Germany has announced to extend its global travel warning until mid-June, since dangers posed by the coronavirus situation have not improved.
Foreign Minister Heiko Maas says the warning, due to expire May 3, would be extended to June 14 because there has been no change to the danger posed by the pandemic. Maas says he will discuss the matter with European partners in the coming weeks.
He says, "naturally we all hope we won't need this travel warning after June 14."
Among other things, the official warning means that Germans who had booked vacations for the dates can get refunds, another likely blow to the European travel industry.
British Prime Minister Boris Johnson and his partner Carrie Symonds have announced the birth of their baby.
Johnson"s office says Symonds gave birth to a "healthy baby boy at a London hospital earlier this morning" and both mother and baby are doing well."
Johnson, 55, and Symonds, 32, announced in February that they were expecting a child.
Johnson only returned to work Monday after suffering from a bout of coronavirus. He spent a week in a London hospital, including three nights in intensive care.
Germany's farmers, foresters, and firefighters are eagerly awaiting widespread rain forecast for later this week, as a warm, dry spring has raised fears of a third summer drought in as many years.
Ahead of a virtual climate meeting Tuesday for officials from 30 countries, German Environment Minister Svenja Schulze said the previous two years of dry weather, combined with overall higher temperatures, show the need for action.
"We can see that the last two summers have been extremely dry, that this is already causing enormous problems for our agriculture and forestry," she said. "That is why we have to adapt to the changes we can no longer avert, and we must ensure that it does not get any worse. ... We really must push ahead with climate protection measures now."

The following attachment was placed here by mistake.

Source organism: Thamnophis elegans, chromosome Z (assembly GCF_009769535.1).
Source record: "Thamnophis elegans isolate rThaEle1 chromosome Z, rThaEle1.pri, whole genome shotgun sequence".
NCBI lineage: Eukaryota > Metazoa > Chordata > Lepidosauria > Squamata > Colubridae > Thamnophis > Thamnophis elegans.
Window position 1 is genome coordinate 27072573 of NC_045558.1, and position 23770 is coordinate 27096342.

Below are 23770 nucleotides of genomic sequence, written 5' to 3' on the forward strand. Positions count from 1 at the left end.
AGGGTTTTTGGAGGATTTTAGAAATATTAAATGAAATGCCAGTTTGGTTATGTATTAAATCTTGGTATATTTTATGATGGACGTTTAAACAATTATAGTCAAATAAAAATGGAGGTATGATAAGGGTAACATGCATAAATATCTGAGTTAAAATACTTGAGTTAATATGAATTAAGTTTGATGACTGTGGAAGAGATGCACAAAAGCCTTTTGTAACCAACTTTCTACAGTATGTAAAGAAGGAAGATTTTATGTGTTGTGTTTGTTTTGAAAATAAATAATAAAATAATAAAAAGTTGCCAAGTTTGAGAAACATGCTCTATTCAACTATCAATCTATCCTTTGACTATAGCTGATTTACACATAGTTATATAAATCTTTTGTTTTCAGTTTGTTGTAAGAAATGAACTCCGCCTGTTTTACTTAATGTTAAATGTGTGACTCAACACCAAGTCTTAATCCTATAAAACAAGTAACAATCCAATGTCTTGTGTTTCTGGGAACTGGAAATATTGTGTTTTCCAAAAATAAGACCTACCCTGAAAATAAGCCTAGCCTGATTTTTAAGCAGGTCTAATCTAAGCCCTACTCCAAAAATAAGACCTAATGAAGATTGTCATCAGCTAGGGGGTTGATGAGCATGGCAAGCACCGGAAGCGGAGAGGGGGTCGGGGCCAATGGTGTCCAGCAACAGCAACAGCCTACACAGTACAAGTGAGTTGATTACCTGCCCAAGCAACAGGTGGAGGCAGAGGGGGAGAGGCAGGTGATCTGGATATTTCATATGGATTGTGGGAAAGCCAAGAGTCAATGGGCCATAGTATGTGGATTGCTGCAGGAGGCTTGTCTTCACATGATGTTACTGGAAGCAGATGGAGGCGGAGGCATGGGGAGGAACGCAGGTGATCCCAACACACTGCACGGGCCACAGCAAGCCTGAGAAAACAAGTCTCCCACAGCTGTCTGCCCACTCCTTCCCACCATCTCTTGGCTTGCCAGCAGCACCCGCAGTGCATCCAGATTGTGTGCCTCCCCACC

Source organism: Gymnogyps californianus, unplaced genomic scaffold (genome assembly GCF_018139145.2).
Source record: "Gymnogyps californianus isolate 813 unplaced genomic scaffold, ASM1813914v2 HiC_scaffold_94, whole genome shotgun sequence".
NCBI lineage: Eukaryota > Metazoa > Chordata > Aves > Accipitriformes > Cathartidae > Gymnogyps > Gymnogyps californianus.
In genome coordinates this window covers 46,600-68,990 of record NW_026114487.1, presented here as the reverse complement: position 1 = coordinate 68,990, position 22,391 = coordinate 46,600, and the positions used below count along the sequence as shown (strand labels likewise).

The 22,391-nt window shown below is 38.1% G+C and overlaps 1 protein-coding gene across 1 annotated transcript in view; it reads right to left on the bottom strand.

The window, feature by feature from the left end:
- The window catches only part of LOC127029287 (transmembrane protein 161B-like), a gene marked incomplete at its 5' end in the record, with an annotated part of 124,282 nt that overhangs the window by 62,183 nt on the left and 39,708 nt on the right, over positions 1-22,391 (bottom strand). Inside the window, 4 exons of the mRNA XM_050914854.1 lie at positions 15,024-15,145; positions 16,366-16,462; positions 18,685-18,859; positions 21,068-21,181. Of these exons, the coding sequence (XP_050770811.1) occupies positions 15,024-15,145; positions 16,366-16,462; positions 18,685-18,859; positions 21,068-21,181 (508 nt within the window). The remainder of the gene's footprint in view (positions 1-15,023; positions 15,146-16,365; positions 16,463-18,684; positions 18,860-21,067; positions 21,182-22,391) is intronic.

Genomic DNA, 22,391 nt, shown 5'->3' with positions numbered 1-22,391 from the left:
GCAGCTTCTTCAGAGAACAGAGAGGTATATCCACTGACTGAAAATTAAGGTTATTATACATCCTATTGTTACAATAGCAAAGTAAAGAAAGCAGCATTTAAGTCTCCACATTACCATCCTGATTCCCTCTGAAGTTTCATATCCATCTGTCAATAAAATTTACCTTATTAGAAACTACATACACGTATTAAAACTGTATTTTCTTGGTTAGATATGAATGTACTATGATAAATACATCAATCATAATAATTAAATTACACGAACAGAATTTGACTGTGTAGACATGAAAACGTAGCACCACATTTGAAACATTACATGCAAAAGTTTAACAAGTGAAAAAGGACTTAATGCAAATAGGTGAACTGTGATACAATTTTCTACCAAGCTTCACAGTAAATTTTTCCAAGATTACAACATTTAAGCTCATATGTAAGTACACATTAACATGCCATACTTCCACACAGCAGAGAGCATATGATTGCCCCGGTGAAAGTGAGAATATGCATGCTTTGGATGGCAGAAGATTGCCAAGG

Reservoirs are already low, and if there is no heavy rain in the next two to three weeks widespread crop failures could ensue, said Mojib Latif, a meteorologist with the Helmholtz Center for Ocean Research in Kiel.
"The last two years were extraordinarily dry," he told the Rhein-Neckar Zeitung newspaper. "The ground needs rain."
The 2018 drought caused severe crop damage, resulting in such a poor harvest that the German government had to come up with an aid package for farmers worth hundreds of millions of euros. At the same time, rivers and lakes hit record low levels, causing environmental disruption and hitting the freshwater shipping industry.
Last year was also exceptionally dry, causing widespread damage to the country's forests. Wildfire warnings are already at their second-highest level this year, Ulrike Hoefken, minister for the environment and forests in the state of Rheinland-Palatinate, told the dpa news agency.
"A third summer drought in a row would be catastrophic," she said.
There has been almost no rain since March 14, German Weather Service meteorologist Andreas Friedrich said, and it's too early to tell whether the precipitation expected later this week will be enough to alleviate the situation.
"If May were to be wet again, then we would have an easing of the situation, then there would be no drought," he said. "If, of course, May were to be as dry as April, then we would have to fear a serious drought situation, but no meteorologist in the world knows that at the moment."
The number of Italy’s confirmed coronavirus cases surged to 197,675 on Sunday as the country recorded the lowest single-day deaths in six weeks.
Coronavirus pandemic has claimed 26,644 lives in locked-down Italy, according to latest data released by the country's Civil Protection Department.
Meanwhile, the number of new deaths, new infections and of patients in intensive care keeps declining.
A total of 260 people died from the disease caused by the novel coronavirus in the last 24 hours, the lowest single-day death toll since March 15.
The number of new cases also fell, with 2,324 new cases reported over the last 24 hours, 33 fewer than on Saturday, and the lowest in six days.